A good speech. Not a great speech. Obama tackles candidacy issues head on and sort of prevails. August 29, 2008Posted by WorldbyStorm in US Politics.
It’s necessary when critiquing an Obama speech to consider two connected but distinct aspects. Firstly there is the power of his rhetoric. His delivery is forceful, assured, almost elemental in its ability to reach out across a stadium or through television to others. It’s quite an ability and not to be dismissed. But, it’s not entirely unproblematic. While it enthuses more than it irritates it can lead to charges of phoniness. Indeed one of the criticisms one will find on the PUMA websites that is most striking is that of the ‘empty suit’. It’s a clever little configuration because it suggests windiness and an absence and in a way links into that great strength of his. And let’s be honest it is a gift Obama has. Whereas his more one on one appearances appear – let’s be generous – a tad wooden (think of the video link up after Michelle Obama’s speech where his youngest child stole the show), he does shine in the specific environment of the public address. This is interesting in itself, and telling in many ways. Obama is arguably the most cerebral candidate we’ve seen in a while and sometimes that comes through a bit too loud and clear in small scale encounters (and allied with that is another trait of the cerebral, an impatient and unnecessary waspishness… ‘…nice enough’ – if ever I heard an academics put down).
The second part is the substance. Here he runs into a little trouble, because he’s not great on the delivery of the detailed as against the visionary. And in fairness, and those of us on the left suffer from this in no small way either, who is? So as we descend into the minutiae of policy his expertise can begin to seem like too short a focus and rather than enthusing it becomes wonkishness. Worse again – and this was very much an aspect of his co-appearance with John McCain last week for a debate about religion – the ability to see both sides of an equation doesn’t necessarily translate into a clarity of viewpoint. Far from it. His quip about determining when life started being ‘a pay grade above his’ was clever but not quite appropriate because it required explanatory sentences around it to appear something other than a glib statement. Of course he couldn’t take the McCain route of simply saying ‘at conception’ because he doesn’t believe that, but because he doesn’t believe it and thinks the matter more complex (and in truth who knows what McCains views are on this matter) it requires further details and explanations. Which is where he begins to lose people.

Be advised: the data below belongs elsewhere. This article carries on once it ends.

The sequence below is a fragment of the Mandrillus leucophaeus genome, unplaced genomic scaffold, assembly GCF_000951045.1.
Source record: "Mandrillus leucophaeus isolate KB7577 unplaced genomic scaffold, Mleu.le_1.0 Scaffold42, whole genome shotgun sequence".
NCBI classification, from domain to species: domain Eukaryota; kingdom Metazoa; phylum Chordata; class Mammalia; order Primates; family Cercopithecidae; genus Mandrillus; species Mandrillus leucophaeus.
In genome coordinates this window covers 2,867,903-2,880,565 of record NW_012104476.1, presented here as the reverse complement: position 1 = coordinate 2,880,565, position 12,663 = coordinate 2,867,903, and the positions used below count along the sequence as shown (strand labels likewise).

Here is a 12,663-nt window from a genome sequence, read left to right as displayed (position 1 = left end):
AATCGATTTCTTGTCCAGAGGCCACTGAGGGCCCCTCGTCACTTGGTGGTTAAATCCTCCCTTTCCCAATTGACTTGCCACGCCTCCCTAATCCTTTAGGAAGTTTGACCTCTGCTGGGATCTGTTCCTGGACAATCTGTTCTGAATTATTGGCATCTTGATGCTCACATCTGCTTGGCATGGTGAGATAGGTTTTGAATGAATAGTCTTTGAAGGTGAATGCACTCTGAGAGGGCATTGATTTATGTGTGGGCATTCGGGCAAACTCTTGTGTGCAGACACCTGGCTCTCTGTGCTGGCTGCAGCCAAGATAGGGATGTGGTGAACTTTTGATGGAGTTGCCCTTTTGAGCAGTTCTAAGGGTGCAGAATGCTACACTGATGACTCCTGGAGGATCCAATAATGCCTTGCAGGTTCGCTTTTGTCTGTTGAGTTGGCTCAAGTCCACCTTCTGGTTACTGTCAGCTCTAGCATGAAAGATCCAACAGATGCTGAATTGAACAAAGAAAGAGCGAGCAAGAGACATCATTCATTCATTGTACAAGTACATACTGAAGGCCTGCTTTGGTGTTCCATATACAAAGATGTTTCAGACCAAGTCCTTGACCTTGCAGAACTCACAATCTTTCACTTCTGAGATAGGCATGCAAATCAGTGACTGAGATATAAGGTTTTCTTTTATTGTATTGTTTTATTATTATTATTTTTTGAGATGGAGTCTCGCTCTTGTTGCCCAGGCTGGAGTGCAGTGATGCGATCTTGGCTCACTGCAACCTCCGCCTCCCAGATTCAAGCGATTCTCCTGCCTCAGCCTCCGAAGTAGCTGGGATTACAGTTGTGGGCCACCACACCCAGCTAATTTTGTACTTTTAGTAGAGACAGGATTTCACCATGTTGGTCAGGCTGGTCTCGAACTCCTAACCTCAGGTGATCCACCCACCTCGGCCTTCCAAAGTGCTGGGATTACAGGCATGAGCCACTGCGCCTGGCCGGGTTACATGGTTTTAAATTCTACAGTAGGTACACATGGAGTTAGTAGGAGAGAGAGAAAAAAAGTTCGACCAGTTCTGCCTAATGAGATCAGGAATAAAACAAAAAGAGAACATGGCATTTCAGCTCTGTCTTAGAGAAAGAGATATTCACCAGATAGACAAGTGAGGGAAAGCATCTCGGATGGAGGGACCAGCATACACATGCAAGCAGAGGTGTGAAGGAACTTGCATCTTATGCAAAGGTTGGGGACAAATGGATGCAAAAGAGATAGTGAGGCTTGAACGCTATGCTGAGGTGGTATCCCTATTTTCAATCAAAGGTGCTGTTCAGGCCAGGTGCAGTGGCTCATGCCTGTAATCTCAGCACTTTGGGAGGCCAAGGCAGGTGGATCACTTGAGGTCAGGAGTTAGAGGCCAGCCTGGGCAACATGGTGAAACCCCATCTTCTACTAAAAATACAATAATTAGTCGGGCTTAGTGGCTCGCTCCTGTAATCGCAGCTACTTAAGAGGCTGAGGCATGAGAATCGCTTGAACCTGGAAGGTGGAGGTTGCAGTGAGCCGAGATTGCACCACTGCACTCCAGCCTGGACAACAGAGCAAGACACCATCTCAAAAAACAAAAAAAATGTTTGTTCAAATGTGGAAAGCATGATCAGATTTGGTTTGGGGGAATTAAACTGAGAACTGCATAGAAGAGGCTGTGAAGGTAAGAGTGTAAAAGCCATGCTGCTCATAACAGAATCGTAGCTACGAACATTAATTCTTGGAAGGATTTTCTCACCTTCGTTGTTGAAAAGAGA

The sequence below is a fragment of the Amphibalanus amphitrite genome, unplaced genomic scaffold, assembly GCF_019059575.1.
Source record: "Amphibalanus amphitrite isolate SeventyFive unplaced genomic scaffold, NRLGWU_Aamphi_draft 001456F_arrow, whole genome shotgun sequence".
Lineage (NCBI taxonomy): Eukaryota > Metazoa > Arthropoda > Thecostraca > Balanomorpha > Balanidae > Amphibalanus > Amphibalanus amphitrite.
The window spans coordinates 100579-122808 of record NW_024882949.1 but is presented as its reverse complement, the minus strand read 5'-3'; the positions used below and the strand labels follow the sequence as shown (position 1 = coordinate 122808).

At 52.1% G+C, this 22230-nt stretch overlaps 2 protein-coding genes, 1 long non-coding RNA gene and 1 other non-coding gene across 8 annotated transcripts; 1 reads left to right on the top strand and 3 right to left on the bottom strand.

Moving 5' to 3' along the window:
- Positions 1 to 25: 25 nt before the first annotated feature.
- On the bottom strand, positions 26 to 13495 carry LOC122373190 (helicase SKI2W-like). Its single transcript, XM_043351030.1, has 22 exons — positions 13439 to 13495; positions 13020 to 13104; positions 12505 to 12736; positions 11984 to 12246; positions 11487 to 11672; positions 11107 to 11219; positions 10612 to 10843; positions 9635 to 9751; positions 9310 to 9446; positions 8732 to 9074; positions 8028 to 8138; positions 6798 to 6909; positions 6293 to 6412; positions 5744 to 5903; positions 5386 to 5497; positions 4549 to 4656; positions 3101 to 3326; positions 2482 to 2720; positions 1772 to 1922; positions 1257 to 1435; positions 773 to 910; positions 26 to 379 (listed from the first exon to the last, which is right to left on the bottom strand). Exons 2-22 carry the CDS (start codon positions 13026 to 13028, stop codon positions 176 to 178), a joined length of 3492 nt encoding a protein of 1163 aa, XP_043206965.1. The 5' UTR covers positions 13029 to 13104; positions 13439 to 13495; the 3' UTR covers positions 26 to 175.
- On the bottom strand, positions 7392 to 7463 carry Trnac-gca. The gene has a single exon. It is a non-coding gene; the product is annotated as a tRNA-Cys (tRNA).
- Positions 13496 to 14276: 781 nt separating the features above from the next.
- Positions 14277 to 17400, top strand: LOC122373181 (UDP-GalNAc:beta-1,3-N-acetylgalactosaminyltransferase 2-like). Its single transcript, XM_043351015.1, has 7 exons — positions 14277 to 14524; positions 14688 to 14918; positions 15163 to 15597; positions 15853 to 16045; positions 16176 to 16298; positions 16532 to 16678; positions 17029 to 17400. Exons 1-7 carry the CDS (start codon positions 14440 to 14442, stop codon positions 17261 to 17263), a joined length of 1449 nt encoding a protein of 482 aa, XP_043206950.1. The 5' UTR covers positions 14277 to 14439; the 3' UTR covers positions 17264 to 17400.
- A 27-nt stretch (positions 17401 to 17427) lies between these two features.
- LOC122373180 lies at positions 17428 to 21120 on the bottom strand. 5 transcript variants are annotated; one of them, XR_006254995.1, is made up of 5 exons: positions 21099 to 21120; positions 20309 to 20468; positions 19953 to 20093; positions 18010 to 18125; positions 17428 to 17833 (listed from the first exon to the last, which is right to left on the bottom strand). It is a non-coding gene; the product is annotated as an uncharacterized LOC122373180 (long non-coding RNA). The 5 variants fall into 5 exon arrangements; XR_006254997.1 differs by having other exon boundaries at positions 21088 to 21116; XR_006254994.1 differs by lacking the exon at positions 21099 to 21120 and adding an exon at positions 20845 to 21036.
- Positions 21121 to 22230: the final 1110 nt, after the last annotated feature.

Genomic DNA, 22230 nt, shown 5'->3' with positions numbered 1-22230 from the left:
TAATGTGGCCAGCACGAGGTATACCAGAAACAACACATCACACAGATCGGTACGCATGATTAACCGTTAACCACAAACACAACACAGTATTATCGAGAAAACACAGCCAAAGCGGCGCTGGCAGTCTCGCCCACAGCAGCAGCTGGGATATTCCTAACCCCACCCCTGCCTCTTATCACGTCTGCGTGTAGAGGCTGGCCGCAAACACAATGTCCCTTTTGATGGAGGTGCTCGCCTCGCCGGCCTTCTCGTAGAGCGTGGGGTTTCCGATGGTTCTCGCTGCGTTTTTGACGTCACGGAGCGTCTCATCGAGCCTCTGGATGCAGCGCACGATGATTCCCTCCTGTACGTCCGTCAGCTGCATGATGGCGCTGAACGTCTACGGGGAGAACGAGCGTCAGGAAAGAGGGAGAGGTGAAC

Anyhow, last nights speech contained elements of both.
A small thought first. Whatever else the Democrats are energised in a way quite different to 2004. John Kerry he ain’t. Whether this is a good or a bad thing remains to be seen. Joe Klein popped up on Channel 4 News arguing the Democrats were as united as he’d seen them since 1968… which may be of small comfort considering that as he noted in ’68 there were fist fights between delegates on the convention floor. But energy is there and a certain determination. Let’s also consider how all this would have played out had Clinton got the nomination. Then we would have seen the arrival of “Obama supporters for McCain” no doubt and the Republicans would have attempted to put a wedge in the Democratic base by appeals to the ‘disenfranchised’ African-American and Hispanic voters. And think back to how in 2000 and less successfully in 2004 Bush attempted to play that card.
And last night was quite successful on both counts. It’s worth reading the full text, or at least scanning through it. It will intrigue and infuriate in equal measure anyone on the left. Not least for so much that is unstated which should be stated.
It had a shopping list of policies, which merely point up the oddness of some of the charges against him that he’s left wing. He’s not right wing as such, but he’s a pretty moderate centrist. How moderate and centrist?
Well, this moderate and centrist…
Unlike John McCain, I will stop giving tax breaks to corporations that ship jobs overseas, and I will start giving them to companies that create good jobs right here in America.
I will eliminate capital gains taxes for the small businesses and the start-ups that will create the high-wage, high-tech jobs of tomorrow.
I will cut taxes – cut taxes – for 95% of all working families. Because in an economy like this, the last thing we should do is raise taxes on the middle-class.